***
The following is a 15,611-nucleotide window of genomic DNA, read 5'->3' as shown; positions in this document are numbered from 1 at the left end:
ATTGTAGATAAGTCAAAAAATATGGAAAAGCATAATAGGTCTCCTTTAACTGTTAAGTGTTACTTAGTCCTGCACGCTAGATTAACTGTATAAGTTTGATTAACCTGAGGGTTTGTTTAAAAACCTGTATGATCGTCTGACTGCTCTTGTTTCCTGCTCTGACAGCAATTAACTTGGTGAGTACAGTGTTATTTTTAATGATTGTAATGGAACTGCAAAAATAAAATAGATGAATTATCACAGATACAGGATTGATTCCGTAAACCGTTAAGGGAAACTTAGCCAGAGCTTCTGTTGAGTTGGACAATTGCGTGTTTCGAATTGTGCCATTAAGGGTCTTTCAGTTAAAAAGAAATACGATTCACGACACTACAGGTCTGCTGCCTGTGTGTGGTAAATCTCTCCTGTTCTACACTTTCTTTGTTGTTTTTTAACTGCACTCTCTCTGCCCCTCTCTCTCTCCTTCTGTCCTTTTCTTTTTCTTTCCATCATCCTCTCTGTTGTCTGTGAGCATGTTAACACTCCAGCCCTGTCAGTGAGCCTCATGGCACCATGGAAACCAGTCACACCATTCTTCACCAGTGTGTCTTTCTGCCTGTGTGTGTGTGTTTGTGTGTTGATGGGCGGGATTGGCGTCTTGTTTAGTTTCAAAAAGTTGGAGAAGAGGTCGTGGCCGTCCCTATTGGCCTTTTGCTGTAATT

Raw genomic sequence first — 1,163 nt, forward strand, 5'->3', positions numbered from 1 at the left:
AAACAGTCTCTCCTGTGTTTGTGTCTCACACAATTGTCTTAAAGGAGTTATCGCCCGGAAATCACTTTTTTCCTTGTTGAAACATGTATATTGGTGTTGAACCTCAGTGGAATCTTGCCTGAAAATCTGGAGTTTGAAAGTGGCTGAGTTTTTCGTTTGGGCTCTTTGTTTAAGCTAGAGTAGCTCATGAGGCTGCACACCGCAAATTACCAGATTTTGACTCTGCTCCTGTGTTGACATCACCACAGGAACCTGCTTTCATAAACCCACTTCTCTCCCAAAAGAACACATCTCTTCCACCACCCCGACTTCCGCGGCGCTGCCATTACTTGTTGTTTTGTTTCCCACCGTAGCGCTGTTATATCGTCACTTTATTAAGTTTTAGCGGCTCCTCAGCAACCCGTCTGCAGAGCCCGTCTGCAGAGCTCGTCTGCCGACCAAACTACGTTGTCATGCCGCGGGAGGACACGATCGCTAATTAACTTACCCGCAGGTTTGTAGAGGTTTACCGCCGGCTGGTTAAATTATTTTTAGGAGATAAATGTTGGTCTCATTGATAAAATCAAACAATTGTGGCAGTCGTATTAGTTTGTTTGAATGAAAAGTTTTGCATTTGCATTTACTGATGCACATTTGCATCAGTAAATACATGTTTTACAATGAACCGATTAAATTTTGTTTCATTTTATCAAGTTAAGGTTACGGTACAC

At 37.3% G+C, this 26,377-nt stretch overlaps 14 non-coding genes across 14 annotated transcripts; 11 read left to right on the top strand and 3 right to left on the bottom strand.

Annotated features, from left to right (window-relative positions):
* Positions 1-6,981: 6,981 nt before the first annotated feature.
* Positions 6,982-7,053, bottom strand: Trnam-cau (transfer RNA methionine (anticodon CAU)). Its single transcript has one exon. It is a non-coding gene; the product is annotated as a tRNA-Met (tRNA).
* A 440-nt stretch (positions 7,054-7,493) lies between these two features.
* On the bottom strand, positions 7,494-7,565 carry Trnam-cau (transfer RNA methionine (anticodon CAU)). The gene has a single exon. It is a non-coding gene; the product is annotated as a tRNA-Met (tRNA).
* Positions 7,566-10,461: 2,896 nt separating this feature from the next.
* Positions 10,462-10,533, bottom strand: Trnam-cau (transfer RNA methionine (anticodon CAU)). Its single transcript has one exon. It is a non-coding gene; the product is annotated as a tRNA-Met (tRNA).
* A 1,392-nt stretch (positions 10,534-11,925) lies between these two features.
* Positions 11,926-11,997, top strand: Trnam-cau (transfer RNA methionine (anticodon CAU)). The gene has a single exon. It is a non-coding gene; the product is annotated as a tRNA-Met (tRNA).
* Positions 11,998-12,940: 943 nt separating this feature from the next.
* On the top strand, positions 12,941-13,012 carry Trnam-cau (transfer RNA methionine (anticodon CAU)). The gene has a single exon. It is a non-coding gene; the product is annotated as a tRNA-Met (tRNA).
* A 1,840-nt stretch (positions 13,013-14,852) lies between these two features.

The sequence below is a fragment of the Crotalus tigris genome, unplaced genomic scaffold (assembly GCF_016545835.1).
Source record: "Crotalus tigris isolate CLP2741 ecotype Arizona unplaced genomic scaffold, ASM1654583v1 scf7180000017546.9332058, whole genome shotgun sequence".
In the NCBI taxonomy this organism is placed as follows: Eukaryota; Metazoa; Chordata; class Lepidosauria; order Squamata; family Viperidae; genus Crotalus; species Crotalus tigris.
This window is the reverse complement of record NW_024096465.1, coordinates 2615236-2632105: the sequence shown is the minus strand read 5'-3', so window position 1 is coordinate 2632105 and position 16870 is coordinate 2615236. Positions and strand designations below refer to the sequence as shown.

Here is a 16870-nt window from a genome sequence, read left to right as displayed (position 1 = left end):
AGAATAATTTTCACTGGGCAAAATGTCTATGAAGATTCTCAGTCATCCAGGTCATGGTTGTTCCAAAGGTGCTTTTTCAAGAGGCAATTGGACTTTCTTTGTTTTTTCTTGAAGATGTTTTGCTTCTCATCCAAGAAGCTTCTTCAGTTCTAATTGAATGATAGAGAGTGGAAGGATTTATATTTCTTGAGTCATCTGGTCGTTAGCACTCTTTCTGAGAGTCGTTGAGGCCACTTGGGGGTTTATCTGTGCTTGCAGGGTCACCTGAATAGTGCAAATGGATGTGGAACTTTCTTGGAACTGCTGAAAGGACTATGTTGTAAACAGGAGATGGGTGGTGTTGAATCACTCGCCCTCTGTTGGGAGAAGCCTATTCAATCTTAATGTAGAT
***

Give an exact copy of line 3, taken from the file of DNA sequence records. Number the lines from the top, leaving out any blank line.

Raw genomic sequence first — 1,163 nt, forward strand, 5'->3', positions numbered from 1 at the left: